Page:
The ability to make any flat surface an interactive screen fascinates me. To have the opportunity to treat a sheet of glass as I would my iPad screen is what Captain Kirk could only have dreamed about. That moment has arrived.

Please click on the image below to learn more.


Ice Ice Baby

Northern Norway can be a cold place and for centuries a region that remained largely disconnected from much of the world. It had its own culture, customs and language.

However, in the modern world, nowhere now is remote and as English spreads, older languages are fighting to survive.

Click on the image below to listen to Nils Rune Utsi, a rapper from Maze, talking about his efforts to keep his language alive and relevant for future generations.

ice ice baby


Proper job

I consider myself fortunate to live in a very pleasant part of the UK and I am always very pleased when visitors to Bristol express how much they like the city. That is not to say that it is perfect – there are some quite ugly bits, but that all adds to the charm and the authenticity – a few scars can add character.

Here are 10 places to see while you are here and they are not in any particular order (click on the links to find out more). Would you include any others?

Clifton Suspension Bridge – an iconic symbol of the city and for me best seen at night from the Cumberland Basin

St Nicholas Market – a few minutes from the school and a great place to browse in

Park Street - recently nominated as Britain’s hippest street and stunning views from this hilly thoroughfare of boutiques and eateries

Gloucester Road – memories of the days when supermarkets and large chains didn’t dominate the retail landscape. It has the largest number of independent traders on any one street in the UK and a place where you can still find family businesses like the toy shop, the  fishmongers and the local baker.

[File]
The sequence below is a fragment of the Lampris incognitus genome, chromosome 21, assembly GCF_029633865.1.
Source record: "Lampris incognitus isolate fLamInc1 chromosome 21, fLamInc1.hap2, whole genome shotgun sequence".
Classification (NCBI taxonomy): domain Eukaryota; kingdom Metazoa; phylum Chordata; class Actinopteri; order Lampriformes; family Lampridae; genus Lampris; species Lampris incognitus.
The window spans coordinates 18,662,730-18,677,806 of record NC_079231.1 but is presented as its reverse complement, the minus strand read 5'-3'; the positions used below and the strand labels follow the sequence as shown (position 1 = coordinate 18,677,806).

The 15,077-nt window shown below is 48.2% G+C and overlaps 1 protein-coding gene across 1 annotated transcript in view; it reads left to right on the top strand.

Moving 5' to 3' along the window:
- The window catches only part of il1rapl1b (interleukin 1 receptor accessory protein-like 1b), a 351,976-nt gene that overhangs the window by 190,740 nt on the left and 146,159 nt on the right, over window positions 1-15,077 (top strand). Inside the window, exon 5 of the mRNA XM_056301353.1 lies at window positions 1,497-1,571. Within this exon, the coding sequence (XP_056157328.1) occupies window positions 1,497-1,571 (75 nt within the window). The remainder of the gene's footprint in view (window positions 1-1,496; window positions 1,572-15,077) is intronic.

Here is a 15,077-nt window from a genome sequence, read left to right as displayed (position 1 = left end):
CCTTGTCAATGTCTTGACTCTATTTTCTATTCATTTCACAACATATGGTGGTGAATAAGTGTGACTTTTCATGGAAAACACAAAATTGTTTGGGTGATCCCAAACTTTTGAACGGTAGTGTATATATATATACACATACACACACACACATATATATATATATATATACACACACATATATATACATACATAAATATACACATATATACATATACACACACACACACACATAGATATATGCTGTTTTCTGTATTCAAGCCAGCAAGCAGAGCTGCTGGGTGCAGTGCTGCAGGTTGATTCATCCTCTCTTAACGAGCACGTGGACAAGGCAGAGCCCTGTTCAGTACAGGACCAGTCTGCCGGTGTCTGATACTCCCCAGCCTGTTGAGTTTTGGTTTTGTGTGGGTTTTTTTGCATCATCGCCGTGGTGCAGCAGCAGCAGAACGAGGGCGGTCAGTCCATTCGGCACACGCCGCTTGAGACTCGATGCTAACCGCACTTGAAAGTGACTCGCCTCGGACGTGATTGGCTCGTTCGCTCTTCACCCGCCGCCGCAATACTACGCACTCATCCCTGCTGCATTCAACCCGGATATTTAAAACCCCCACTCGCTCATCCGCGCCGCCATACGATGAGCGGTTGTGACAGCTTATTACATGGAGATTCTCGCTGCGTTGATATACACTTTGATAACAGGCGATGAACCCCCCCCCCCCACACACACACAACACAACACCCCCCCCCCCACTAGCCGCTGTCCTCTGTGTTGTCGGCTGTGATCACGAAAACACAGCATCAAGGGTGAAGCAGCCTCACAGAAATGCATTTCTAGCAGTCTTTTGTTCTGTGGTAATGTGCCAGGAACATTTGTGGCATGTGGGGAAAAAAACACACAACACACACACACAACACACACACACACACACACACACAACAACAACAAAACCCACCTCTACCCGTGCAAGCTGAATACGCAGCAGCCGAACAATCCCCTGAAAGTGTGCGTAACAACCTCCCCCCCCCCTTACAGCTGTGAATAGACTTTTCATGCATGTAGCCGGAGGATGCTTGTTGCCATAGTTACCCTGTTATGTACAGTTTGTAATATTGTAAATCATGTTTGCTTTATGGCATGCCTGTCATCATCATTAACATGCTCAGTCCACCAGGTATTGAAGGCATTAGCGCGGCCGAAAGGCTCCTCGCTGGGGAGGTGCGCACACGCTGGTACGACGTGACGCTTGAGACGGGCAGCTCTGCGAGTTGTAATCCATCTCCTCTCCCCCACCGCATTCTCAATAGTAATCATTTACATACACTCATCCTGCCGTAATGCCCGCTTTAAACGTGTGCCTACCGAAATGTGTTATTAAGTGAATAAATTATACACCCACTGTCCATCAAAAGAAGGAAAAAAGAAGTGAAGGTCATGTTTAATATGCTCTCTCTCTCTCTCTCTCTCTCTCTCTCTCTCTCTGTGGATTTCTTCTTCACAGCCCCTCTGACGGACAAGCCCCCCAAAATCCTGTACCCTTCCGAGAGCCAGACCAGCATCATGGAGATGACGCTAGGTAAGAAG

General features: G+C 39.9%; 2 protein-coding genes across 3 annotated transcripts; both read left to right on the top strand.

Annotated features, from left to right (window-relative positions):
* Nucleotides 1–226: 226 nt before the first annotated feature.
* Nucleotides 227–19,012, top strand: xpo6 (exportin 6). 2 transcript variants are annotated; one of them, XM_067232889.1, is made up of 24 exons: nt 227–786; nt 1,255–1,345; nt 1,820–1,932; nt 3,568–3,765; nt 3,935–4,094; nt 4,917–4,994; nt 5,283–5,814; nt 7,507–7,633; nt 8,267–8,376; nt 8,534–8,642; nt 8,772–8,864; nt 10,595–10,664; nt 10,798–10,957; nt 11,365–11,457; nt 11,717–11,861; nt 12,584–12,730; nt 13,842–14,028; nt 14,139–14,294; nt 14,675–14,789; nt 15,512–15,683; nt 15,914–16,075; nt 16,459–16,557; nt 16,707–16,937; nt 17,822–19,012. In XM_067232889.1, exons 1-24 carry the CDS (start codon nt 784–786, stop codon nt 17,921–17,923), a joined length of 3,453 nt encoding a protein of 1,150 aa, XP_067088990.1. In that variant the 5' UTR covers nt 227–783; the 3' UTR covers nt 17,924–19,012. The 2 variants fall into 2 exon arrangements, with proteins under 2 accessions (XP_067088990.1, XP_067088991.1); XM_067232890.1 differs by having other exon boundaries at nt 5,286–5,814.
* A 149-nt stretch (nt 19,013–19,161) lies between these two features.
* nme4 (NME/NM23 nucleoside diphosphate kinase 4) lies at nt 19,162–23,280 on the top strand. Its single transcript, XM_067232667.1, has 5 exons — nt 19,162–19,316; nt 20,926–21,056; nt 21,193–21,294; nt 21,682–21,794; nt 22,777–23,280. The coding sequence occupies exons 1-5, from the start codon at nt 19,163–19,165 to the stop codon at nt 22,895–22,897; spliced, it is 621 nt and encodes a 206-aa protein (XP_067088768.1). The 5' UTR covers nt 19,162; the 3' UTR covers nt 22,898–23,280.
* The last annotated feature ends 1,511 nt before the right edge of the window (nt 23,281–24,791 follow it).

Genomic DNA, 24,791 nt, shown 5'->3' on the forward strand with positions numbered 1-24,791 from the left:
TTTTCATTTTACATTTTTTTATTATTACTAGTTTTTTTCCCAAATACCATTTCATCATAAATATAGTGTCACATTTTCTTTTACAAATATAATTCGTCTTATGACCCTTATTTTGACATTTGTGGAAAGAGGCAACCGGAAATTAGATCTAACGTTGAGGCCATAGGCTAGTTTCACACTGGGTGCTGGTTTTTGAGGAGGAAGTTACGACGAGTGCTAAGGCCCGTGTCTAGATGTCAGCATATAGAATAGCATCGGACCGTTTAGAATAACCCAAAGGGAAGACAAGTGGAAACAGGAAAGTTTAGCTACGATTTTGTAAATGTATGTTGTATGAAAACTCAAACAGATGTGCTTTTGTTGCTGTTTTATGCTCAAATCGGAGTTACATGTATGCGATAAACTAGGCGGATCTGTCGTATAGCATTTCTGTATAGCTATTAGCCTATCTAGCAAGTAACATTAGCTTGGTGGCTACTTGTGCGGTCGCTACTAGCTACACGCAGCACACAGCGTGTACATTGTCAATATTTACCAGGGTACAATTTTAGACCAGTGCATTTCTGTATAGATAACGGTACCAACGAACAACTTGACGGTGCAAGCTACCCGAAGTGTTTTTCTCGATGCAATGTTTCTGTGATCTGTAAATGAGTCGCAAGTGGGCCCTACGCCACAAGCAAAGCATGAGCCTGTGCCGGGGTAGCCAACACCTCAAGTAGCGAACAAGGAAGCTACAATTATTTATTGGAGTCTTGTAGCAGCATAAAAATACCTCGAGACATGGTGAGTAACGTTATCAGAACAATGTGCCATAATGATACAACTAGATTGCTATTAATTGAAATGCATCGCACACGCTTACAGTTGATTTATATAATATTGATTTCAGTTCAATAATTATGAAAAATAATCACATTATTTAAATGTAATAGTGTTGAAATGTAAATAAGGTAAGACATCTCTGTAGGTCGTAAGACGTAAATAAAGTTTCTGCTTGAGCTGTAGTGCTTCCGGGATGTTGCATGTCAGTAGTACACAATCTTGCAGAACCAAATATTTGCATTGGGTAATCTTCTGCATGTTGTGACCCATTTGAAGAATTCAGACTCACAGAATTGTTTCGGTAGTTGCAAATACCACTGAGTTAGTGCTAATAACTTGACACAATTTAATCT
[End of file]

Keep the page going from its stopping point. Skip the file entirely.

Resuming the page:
Stokes Croft - The Peoples Republic of Stokes Croft, the Bear Pit, Turbo Island – pure class and an area that really couldn’t care less if you like it or not

Cabot Circus – ultramodern shopping and not to everyone’s taste, but so much better than the soulless shopping arcades of the 1970’s

Blaise Hamlet – Bristol’s answer to The Shire

Arnos Vale Cemetery – an atmospheric Victorian graveyard (with a cafe)

Christmas Steps - dating back to the 1600’s and now a vibrant arts quarter

Snuff Mills – a riverside walk with the chance to spot otters and kingfishers (I never have)

Where would you recommend visitors to your town or city go?

Click on the picture below (courtesy of VisitBristol) to see what Lonely Planet has to say.

Proper job

Meat & Two Veg

When you hear the name of a  country what food do you think of?

What images enter your head for Italy, India or Mexico, for example?

And do the images appear quite so quickly for Ecuador, Cambodia or Montenegro?

Here in the UK we have a number of famous dishes, but the three that spring to mind are; fish and chips, the cooked breakfast and the Sunday Roast.

What are some of the most famous examples from your country? Which would you recommend every visitor to try?

Click on the image below to watch a short video about one of the UK meals – have you tried this particular dish?

A Sunday roast consisting of roast beef, roast...
A Sunday roast consisting of roast beef, roast potatoes, vegetables, and yorkshire pudding (Photo credit: Wikipedia)